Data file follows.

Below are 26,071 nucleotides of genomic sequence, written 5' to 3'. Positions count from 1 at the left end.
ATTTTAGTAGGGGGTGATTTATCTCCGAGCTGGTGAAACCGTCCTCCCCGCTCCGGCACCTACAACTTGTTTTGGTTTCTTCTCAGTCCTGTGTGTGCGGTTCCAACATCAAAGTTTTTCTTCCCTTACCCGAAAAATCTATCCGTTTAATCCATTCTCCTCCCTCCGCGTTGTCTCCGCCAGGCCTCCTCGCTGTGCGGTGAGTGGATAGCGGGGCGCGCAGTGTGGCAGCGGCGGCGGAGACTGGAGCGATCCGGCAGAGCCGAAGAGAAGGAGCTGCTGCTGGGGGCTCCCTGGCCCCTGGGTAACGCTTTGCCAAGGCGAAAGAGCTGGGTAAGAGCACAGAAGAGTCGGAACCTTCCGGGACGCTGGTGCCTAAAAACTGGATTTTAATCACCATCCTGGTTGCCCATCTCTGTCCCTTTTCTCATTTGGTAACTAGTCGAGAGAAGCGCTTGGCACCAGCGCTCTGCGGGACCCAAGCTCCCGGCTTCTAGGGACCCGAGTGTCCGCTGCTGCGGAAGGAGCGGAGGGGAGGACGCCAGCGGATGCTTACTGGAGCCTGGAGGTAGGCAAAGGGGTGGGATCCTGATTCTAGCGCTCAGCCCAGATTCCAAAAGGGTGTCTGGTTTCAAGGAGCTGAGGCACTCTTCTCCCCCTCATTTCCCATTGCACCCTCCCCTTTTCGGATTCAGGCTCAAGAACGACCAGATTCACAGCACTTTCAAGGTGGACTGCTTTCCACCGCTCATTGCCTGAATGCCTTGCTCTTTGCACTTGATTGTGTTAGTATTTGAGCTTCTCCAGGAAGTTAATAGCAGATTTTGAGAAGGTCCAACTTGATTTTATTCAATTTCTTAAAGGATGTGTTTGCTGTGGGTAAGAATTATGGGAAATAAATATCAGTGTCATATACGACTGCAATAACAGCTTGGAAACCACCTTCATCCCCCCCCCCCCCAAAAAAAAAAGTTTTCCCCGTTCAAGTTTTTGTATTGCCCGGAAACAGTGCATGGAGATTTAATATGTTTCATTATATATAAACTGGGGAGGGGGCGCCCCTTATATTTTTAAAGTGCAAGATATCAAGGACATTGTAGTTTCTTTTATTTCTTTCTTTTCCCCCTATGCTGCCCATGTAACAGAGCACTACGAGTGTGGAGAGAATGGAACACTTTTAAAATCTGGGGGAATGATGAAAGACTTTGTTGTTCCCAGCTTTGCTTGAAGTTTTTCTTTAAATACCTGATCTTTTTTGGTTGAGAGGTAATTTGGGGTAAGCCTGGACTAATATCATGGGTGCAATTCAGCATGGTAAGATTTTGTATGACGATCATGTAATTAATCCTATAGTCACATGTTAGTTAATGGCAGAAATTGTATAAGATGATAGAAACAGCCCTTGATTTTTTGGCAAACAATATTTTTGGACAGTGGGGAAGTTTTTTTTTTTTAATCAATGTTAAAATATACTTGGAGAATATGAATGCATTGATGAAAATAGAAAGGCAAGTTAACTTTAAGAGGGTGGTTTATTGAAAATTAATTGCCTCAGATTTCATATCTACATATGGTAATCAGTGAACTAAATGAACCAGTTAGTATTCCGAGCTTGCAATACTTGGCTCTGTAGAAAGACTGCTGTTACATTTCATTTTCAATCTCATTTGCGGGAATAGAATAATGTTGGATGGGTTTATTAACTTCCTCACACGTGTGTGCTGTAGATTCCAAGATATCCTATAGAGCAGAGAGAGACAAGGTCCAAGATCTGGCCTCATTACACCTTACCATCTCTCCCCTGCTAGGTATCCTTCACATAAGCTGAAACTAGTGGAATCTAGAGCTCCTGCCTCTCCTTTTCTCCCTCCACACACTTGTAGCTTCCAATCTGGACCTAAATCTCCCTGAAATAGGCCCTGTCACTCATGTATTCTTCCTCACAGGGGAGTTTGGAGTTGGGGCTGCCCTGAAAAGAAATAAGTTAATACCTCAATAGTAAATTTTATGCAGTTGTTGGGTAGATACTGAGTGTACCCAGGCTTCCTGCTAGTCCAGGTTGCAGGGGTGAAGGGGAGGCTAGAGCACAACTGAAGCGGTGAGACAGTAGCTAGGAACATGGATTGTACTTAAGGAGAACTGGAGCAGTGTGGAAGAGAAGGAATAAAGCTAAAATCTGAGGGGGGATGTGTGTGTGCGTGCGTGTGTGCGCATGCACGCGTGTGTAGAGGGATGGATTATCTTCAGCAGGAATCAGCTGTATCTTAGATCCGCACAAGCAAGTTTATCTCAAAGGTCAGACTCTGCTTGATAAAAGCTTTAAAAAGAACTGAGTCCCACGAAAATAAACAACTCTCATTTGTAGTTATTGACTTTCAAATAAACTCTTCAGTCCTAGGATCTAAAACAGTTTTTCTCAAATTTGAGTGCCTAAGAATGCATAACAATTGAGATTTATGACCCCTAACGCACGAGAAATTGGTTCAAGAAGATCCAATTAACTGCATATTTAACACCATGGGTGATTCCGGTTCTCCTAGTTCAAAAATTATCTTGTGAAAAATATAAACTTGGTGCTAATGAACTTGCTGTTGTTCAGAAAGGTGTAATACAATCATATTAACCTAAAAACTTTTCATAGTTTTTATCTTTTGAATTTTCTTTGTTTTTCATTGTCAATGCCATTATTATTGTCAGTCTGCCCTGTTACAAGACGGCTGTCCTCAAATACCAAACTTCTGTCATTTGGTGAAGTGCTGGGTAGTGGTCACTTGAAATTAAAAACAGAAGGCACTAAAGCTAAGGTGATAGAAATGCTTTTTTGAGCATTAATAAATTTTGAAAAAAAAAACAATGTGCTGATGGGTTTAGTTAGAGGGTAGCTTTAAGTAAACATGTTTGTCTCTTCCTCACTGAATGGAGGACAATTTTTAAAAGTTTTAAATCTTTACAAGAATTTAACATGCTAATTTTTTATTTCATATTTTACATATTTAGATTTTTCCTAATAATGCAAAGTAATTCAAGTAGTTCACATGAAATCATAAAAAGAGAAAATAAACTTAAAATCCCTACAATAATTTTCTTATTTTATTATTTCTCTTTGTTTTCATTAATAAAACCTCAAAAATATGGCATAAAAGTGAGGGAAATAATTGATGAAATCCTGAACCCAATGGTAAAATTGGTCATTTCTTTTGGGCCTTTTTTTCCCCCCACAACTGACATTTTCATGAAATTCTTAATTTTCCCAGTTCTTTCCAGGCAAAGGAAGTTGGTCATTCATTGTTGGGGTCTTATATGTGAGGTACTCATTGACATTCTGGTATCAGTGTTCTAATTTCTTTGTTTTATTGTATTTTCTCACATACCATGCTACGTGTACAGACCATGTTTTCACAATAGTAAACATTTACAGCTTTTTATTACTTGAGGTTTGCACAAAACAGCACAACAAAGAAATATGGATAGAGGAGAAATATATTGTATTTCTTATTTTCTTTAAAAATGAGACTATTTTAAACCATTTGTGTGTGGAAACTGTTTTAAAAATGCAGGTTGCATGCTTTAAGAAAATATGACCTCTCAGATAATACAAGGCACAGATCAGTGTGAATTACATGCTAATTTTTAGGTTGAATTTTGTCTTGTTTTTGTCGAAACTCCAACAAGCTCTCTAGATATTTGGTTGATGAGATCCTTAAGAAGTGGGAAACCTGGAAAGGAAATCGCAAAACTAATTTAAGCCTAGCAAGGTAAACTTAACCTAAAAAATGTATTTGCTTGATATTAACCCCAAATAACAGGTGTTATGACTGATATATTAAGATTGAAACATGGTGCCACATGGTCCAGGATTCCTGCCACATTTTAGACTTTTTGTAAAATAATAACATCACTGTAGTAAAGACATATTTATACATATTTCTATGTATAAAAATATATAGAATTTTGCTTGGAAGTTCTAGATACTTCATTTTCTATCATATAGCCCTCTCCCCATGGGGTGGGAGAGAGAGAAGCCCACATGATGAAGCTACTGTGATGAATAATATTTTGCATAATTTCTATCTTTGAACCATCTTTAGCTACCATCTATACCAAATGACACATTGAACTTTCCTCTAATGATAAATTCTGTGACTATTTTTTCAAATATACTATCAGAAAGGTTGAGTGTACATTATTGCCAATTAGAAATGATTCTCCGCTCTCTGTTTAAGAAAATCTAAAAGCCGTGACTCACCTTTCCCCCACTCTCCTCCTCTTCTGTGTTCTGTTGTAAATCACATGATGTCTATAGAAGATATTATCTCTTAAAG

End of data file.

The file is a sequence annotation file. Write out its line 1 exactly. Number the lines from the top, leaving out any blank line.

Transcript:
Below are 26,071 nucleotides of genomic sequence, written 5' to 3'. Positions count from 1 at the left end.